The second defining moment was when a group of "radical" young teachers broke away from the Civil Service Association and formed the Barbados Union of Teachers (BUT). Those BUT founders brought a different mindset to unionism in teaching: there was a shift from the traditional conservative low-profile approach to a more broad-based mass movement, eager to disseminate their views via every medium at their disposal, they were particularly strong on producing regular publications…and they had the manpower and resources to do it. They were more volatile …and vibrant… than we were at the BSTU, it was an interesting and refreshing difference.

BSTU-online: The post of General Secretary of the BSTU has become synonymous with Patrick Frost, but why is it you never stood for the post of president?

PDF: Interesting question, that. I suppose if I had any useful skill to offer my colleagues, it was my facility with a typewriter and - as some would allege - a certain eagerness and dexterity in using copious amounts of the English language when pleading a cause. The position of General Secretary suited my skill set; more importantly, the idea of being president and delegating tasks to others was never my cup of tea. The secretariat is always the hub of any organisation, the main artery of communication where things get done, that suited my temperament.

BSTU-online: Some would say you chose to be the king-maker rather than the king…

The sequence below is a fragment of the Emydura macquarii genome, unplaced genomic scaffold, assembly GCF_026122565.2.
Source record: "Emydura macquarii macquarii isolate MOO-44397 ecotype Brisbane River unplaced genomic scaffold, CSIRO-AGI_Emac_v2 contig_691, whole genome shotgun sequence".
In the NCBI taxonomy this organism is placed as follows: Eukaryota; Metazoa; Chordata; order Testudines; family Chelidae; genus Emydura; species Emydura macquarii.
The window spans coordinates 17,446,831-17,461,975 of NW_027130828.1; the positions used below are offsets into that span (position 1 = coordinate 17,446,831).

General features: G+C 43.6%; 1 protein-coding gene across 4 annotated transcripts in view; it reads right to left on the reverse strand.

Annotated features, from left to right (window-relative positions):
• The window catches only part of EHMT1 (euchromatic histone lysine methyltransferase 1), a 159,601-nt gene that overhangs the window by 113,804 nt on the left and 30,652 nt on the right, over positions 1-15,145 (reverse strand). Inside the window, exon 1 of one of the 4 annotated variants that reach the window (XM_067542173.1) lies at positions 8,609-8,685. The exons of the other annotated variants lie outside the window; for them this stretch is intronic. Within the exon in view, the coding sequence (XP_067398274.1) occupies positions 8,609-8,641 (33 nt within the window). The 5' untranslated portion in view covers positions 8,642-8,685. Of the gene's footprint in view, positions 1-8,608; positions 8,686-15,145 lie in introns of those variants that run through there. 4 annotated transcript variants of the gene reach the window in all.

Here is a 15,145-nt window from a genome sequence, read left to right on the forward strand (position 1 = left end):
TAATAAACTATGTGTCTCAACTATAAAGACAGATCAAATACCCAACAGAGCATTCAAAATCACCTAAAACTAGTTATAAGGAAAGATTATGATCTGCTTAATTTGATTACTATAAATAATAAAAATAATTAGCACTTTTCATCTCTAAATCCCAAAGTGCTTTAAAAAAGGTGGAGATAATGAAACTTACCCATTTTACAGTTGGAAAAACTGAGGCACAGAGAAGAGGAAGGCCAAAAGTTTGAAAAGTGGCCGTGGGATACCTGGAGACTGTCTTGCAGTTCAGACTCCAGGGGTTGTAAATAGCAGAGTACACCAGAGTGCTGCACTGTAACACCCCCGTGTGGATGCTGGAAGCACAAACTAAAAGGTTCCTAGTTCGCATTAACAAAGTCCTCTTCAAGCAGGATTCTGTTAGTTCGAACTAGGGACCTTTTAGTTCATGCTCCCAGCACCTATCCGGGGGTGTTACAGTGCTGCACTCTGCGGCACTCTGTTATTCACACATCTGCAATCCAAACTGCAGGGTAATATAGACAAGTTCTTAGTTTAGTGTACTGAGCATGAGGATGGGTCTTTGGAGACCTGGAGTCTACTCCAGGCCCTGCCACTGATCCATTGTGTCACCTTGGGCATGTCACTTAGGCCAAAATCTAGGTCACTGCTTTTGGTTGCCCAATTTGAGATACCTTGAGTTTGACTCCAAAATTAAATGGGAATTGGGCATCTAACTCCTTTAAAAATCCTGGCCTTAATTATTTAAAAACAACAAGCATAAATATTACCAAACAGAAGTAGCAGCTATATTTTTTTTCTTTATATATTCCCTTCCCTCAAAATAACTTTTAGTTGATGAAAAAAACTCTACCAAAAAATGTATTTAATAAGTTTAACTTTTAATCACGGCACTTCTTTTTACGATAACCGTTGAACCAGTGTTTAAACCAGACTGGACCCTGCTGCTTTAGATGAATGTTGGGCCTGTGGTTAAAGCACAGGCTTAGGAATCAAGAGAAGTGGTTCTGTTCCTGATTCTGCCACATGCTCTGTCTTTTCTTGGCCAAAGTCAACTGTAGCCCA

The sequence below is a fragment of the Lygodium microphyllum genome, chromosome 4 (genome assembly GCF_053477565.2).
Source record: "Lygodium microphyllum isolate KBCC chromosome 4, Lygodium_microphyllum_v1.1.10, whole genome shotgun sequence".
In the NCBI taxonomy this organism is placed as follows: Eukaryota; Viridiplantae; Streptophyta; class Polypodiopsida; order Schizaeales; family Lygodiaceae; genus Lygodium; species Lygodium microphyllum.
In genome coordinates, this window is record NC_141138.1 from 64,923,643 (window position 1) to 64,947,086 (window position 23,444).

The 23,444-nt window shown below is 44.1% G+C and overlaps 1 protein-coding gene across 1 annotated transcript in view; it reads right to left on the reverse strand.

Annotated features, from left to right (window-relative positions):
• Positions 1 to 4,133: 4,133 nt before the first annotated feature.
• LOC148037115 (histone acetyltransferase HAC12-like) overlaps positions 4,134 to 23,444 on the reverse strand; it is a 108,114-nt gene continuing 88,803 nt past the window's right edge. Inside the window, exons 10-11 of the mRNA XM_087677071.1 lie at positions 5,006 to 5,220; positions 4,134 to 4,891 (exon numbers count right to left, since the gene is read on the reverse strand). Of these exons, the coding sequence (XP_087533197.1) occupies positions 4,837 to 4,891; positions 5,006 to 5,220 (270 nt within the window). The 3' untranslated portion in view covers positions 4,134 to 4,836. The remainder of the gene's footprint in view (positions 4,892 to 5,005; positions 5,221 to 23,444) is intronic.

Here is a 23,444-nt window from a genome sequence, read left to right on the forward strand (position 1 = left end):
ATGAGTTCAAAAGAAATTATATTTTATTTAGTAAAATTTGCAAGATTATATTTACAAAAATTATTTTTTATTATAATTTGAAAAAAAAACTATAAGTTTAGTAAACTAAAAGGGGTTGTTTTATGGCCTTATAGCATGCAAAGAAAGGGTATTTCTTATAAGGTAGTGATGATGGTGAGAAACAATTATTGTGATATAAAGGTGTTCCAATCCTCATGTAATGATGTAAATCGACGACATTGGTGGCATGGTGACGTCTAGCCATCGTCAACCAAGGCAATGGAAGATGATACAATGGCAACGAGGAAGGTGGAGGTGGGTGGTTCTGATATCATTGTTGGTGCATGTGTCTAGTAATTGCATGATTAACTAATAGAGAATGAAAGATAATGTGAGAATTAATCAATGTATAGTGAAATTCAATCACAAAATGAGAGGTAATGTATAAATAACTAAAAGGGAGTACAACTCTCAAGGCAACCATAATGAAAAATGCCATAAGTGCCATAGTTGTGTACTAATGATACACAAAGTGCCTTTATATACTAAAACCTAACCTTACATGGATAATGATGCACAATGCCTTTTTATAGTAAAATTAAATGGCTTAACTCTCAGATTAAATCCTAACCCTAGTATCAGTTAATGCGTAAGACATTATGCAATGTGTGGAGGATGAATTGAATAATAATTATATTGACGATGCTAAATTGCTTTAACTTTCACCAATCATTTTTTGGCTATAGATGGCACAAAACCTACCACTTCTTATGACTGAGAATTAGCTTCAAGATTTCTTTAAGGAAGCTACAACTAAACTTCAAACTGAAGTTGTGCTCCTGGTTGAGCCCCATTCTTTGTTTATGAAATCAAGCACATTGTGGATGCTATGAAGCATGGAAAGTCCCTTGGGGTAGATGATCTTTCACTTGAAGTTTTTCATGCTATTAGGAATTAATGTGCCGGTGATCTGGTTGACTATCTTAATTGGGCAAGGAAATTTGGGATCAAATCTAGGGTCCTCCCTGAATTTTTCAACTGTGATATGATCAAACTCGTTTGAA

PDF: [with a chuckle] Is there any reason why one can't be both? In any event, I have never seen myself in either role. All executive members, including president and general secretary, are put there to serve. It is true that from time to time you are obliged to make a decision on behalf of those you represent without always having the opportunity to consult with them beforehand. Such is the nature of leadership, and it is not as glamorous as some would imagine. In fact, it is often difficult to find a soul willing to take on the presidency of our union because of all the work it entails. The same goes for the positions of treasurer or general secretary. Believe you me, when you do discover someone who is both willing and able to take office and put nose to the grindstone, we at the BSTU hang on to him or her for dear life! Most of the time, we've been lucky to find "the good few" - and some of them have gravitated towards the position of treasurer - who have remained constant and seemingly evergreen. As a matter of fact, whenever our organisation has been through a testing time, some brave soul has always stepped into the breach. In 1969, on the eve of that famous strike, the president at the time resigned 15 minutes before industrial action was due to start; the vice president, Doreen Mapp, took over the mantle of leadership without any hesitation and led us through that testing time admirably. Actually, it was not mere chance that the president was male while the vice-president female; this gender-balance has always been part of our unwritten convention regarding the election of the two top executive posts.

BSTU-online: It is believed that the trade union movement is less vibrant (and relevant) now that Barbadians are better off materially. Is that so?

PDF: One must recognise that times change and trade unions must change with them. The union movement in Barbados has been fortunate not to suffer the setbacks experienced by our North American and British counterparts where, in the former case, membership has fallen from over 30% to just about 13%! Our union membership has stayed fairly constant over the years and consolidated into the "social partner" concept, the catalyst for such consolidation being the 1991 economic restructuring crisis in Barbados.